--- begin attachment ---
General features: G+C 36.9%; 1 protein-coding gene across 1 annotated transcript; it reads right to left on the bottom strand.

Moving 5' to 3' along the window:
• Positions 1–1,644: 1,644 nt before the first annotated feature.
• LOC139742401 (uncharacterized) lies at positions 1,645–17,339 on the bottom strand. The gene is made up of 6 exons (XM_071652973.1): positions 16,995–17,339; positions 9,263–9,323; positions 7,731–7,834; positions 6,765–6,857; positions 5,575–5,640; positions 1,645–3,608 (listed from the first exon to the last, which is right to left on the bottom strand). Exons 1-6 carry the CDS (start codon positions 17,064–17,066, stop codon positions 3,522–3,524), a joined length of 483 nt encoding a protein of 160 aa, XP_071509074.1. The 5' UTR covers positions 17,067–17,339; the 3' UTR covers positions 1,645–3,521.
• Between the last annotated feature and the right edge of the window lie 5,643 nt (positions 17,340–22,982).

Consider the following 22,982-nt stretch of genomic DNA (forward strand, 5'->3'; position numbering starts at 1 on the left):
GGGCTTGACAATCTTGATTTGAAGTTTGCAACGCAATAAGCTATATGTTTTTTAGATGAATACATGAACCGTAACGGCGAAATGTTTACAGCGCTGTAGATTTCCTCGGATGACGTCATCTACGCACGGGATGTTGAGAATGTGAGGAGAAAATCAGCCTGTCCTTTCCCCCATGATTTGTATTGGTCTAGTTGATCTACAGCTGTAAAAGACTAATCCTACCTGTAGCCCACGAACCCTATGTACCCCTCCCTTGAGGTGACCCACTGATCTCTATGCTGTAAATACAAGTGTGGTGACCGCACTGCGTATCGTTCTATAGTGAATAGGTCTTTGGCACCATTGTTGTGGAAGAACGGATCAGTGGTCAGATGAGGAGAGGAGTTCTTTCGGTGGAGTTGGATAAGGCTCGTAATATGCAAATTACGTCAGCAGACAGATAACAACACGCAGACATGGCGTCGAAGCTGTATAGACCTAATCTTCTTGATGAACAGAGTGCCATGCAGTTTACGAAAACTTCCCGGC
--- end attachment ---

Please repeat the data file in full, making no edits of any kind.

General features: G+C 36.9%; 1 protein-coding gene across 1 annotated transcript; it reads right to left on the bottom strand.

Moving 5' to 3' along the window:
• Positions 1–1,644: 1,644 nt before the first annotated feature.
• LOC139742401 (uncharacterized) lies at positions 1,645–17,339 on the bottom strand. The gene is made up of 6 exons (XM_071652973.1): positions 16,995–17,339; positions 9,263–9,323; positions 7,731–7,834; positions 6,765–6,857; positions 5,575–5,640; positions 1,645–3,608 (listed from the first exon to the last, which is right to left on the bottom strand). Exons 1-6 carry the CDS (start codon positions 17,064–17,066, stop codon positions 3,522–3,524), a joined length of 483 nt encoding a protein of 160 aa, XP_071509074.1. The 5' UTR covers positions 17,067–17,339; the 3' UTR covers positions 1,645–3,521.
• Between the last annotated feature and the right edge of the window lie 5,643 nt (positions 17,340–22,982).

Consider the following 22,982-nt stretch of genomic DNA (forward strand, 5'->3'; position numbering starts at 1 on the left):
GGGCTTGACAATCTTGATTTGAAGTTTGCAACGCAATAAGCTATATGTTTTTTAGATGAATACATGAACCGTAACGGCGAAATGTTTACAGCGCTGTAGATTTCCTCGGATGACGTCATCTACGCACGGGATGTTGAGAATGTGAGGAGAAAATCAGCCTGTCCTTTCCCCCATGATTTGTATTGGTCTAGTTGATCTACAGCTGTAAAAGACTAATCCTACCTGTAGCCCACGAACCCTATGTACCCCTCCCTTGAGGTGACCCACTGATCTCTATGCTGTAAATACAAGTGTGGTGACCGCACTGCGTATCGTTCTATAGTGAATAGGTCTTTGGCACCATTGTTGTGGAAGAACGGATCAGTGGTCAGATGAGGAGAGGAGTTCTTTCGGTGGAGTTGGATAAGGCTCGTAATATGCAAATTACGTCAGCAGACAGATAACAACACGCAGACATGGCGTCGAAGCTGTATAGACCTAATCTTCTTGATGAACAGAGTGCCATGCAGTTTACGAAAACTTCCCGGC